An event a few months ago at Tufts University explored the very topic of activism. It opened with comments from de Waal who argued that current activism is problematic because it is carried out and led by people from places that are unaffected by a given problem. He pointed towards conflict minerals as an example of Western activists assigning a solution to a problem in the eastern DR Congo without Congolese serving in a leadership role.

The activism today is ‘designer activism’ meant to purely gain in popularity, said de Waal. Lawyer and blogger Amanda Taub said she agreed with the ideas set forth by de Wall when looking at Kony 2012 and the Save Darfur effort. In order to reach a large audience, campaigns must turn complex conflicts into simple stories that have small, achievable and palatable recommendations, explained Taub.

“There is a problem with always putting the US government as center of intervention,” said Taub. “We are a powerful country, but we don’t have magical powers.”

Such campaigns make it hard to build connections with the people affected. It becomes easier to place individual Americans at the center and talk about their power in affecting a given problem. Academic and blogger Laura Seay said that the issue of conflict minerals in the DR Congo is the perfect example of outsiders making determinants on behalf of Congolese. She said that the campaign and solutions were largely developed in Washington DC and London, not in the Congo.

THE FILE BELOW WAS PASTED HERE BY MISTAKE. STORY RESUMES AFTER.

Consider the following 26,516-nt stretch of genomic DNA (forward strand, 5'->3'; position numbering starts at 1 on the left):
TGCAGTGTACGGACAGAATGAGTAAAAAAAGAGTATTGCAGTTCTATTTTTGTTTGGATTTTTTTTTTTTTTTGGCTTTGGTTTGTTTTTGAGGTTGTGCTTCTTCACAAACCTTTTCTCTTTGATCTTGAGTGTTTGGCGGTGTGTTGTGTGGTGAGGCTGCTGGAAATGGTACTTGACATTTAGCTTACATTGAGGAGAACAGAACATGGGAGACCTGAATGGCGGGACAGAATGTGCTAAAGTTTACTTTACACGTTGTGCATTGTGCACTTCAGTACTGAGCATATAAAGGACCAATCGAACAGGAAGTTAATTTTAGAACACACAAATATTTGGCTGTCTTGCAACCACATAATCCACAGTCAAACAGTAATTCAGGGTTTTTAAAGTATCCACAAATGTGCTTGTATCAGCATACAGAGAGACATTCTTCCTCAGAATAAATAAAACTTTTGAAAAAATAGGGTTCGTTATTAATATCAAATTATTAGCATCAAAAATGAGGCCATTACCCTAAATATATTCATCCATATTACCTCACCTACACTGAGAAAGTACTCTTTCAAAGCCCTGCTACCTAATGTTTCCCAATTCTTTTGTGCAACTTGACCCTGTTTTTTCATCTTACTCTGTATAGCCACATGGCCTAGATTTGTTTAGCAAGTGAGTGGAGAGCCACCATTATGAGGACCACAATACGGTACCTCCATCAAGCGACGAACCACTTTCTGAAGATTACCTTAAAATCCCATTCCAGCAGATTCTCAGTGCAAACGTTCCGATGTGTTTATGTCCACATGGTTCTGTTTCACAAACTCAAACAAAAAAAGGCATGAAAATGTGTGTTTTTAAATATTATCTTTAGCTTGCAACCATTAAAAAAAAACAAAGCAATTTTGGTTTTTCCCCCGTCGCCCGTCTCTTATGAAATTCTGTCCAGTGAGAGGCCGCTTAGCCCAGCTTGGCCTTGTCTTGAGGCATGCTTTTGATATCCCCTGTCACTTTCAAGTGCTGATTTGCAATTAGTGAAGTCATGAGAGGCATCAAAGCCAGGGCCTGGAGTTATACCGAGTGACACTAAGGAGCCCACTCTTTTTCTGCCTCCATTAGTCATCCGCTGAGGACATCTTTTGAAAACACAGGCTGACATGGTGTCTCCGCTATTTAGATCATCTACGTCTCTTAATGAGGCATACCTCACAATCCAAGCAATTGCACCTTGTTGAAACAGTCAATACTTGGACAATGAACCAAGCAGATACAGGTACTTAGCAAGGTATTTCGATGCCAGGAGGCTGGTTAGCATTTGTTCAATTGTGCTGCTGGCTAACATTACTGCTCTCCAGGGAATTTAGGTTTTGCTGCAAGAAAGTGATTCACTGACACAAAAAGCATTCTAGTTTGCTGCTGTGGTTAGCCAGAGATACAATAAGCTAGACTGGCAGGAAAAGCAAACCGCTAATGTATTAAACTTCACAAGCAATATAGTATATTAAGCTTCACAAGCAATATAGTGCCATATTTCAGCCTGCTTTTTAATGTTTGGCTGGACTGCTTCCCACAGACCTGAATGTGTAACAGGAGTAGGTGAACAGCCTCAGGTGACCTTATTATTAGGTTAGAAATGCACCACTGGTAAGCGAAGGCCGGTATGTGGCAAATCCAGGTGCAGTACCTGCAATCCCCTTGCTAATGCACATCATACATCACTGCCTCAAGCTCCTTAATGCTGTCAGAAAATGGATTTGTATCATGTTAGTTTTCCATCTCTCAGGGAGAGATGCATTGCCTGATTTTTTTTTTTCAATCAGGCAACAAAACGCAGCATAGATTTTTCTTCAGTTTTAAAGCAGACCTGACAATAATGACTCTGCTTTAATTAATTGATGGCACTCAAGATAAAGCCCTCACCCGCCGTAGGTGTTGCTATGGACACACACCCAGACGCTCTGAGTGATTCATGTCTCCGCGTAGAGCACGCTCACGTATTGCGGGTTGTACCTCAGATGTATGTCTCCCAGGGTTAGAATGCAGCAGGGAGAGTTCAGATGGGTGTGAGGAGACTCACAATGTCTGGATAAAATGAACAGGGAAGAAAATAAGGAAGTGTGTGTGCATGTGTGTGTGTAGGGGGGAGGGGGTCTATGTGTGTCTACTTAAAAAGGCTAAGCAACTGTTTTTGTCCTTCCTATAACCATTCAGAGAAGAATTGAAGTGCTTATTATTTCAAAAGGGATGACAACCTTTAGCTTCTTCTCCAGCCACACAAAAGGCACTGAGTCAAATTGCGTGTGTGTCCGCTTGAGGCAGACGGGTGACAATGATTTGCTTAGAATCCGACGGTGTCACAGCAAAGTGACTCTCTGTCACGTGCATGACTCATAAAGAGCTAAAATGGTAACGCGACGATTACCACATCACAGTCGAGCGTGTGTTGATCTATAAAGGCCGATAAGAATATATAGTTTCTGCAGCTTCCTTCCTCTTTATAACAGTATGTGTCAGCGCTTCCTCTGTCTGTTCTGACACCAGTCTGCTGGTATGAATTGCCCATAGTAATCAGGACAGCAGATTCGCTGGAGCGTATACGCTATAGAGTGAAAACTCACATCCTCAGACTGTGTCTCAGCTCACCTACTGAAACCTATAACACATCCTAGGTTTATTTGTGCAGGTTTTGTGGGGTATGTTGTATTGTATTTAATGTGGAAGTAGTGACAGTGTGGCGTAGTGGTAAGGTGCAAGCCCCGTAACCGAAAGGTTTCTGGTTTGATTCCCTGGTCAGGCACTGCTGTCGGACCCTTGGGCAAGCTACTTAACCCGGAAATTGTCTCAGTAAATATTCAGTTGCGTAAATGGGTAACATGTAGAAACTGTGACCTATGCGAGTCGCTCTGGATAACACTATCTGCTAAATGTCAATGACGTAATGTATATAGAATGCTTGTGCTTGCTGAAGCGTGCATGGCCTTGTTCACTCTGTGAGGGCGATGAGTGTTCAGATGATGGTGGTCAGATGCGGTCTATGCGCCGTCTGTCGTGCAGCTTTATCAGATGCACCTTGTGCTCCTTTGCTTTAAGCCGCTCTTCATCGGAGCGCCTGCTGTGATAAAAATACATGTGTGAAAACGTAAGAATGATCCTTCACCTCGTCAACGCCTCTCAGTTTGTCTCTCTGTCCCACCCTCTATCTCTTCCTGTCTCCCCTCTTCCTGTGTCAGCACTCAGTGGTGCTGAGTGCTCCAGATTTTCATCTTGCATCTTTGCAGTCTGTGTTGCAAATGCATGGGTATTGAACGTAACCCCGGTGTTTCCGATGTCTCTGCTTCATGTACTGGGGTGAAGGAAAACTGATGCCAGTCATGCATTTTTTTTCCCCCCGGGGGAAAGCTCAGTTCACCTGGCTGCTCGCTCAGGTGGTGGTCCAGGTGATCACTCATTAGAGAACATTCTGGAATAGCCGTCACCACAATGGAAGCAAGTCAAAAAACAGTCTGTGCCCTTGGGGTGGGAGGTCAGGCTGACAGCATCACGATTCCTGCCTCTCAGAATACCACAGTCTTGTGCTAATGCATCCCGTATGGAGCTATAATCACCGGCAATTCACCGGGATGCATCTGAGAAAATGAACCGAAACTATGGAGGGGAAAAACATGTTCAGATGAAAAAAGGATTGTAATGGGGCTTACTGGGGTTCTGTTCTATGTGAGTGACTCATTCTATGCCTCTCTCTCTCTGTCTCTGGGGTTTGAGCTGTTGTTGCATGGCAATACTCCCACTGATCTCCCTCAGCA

“If you ask the people about the solutions to the conflict, nobody will say to shut down the mineral trade,” said Seay.

The resulting legislation passed in the Dodd-Frank bill regarding conflict mineral transparency put as many as 2 million people out of work according to Seay. Making decision from the outside can have significant consequences.

Working in partnership is essential, agrees John Paul Fawcett, Legislative Director for RESULTS.

“You can get a glimpse of that in Tom Paulson’s profile this week of Luwiza Makukula, a Zambian community activist, who spent time this week with RESULTS grassroots in the Pacific NW and Canada,” said Fawcett to Humanosphere.